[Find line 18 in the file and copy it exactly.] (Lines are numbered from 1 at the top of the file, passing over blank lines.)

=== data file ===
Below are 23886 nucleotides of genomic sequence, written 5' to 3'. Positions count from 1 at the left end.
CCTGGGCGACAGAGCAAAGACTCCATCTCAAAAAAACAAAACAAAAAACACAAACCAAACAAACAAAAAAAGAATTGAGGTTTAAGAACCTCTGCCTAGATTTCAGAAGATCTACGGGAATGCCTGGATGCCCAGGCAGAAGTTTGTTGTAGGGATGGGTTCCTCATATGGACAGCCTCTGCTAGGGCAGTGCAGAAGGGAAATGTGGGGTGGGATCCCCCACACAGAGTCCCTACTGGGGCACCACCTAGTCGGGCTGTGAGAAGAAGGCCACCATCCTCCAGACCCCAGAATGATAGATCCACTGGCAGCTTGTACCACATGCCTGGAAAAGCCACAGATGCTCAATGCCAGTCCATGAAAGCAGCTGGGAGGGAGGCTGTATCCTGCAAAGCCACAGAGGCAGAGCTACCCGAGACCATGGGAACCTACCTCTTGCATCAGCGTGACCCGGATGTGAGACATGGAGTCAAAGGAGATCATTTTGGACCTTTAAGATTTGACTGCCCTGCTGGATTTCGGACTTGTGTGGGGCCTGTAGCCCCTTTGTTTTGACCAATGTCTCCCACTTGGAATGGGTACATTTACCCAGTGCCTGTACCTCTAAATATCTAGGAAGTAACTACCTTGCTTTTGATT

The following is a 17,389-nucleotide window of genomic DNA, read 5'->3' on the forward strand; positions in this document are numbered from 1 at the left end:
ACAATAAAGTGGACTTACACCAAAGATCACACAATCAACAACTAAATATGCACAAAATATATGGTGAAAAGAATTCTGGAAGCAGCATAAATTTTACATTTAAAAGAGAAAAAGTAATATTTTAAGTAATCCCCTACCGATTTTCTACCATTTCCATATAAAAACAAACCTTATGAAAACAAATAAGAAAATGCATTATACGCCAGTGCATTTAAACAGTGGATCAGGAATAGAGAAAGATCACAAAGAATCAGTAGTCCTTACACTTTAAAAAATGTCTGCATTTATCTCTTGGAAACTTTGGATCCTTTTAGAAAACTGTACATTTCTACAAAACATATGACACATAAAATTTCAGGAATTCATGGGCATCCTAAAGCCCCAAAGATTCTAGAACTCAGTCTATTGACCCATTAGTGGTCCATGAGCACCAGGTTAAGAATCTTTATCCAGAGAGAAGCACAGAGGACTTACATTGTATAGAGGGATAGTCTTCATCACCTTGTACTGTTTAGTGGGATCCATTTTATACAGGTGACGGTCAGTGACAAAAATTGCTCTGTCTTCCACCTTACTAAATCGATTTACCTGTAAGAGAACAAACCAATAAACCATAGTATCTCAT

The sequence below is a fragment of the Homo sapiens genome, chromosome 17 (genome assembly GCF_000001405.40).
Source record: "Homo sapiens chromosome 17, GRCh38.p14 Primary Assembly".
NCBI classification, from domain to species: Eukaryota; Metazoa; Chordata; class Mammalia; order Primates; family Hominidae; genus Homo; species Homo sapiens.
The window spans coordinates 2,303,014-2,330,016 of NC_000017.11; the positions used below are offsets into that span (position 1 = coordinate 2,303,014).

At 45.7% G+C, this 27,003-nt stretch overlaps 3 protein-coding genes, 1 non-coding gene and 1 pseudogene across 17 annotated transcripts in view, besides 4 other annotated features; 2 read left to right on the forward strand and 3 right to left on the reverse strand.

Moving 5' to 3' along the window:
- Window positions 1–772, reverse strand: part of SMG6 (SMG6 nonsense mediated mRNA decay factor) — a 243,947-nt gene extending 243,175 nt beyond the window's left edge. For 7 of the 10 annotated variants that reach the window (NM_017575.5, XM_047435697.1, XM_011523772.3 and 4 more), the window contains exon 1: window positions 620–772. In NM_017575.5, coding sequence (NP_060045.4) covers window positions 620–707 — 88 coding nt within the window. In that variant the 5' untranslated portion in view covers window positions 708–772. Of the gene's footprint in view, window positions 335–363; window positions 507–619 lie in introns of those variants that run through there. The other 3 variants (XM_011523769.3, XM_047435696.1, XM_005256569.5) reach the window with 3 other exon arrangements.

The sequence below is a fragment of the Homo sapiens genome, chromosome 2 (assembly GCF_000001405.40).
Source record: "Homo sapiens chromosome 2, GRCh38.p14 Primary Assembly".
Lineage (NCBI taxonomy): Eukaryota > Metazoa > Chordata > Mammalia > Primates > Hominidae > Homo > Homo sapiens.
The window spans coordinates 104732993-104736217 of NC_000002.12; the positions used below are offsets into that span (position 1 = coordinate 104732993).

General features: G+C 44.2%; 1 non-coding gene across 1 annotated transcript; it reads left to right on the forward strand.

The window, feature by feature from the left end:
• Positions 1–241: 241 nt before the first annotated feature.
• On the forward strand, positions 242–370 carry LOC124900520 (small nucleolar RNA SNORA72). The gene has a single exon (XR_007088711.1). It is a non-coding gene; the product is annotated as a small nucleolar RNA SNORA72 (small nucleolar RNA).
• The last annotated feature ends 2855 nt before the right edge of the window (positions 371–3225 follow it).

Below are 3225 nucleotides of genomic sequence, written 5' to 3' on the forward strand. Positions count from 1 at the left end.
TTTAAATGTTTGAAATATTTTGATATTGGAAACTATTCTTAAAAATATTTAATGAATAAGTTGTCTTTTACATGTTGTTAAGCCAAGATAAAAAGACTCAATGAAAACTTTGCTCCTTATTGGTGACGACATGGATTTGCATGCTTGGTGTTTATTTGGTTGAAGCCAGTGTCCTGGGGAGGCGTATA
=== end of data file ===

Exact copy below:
• Positions 1–241: 241 nt before the first annotated feature.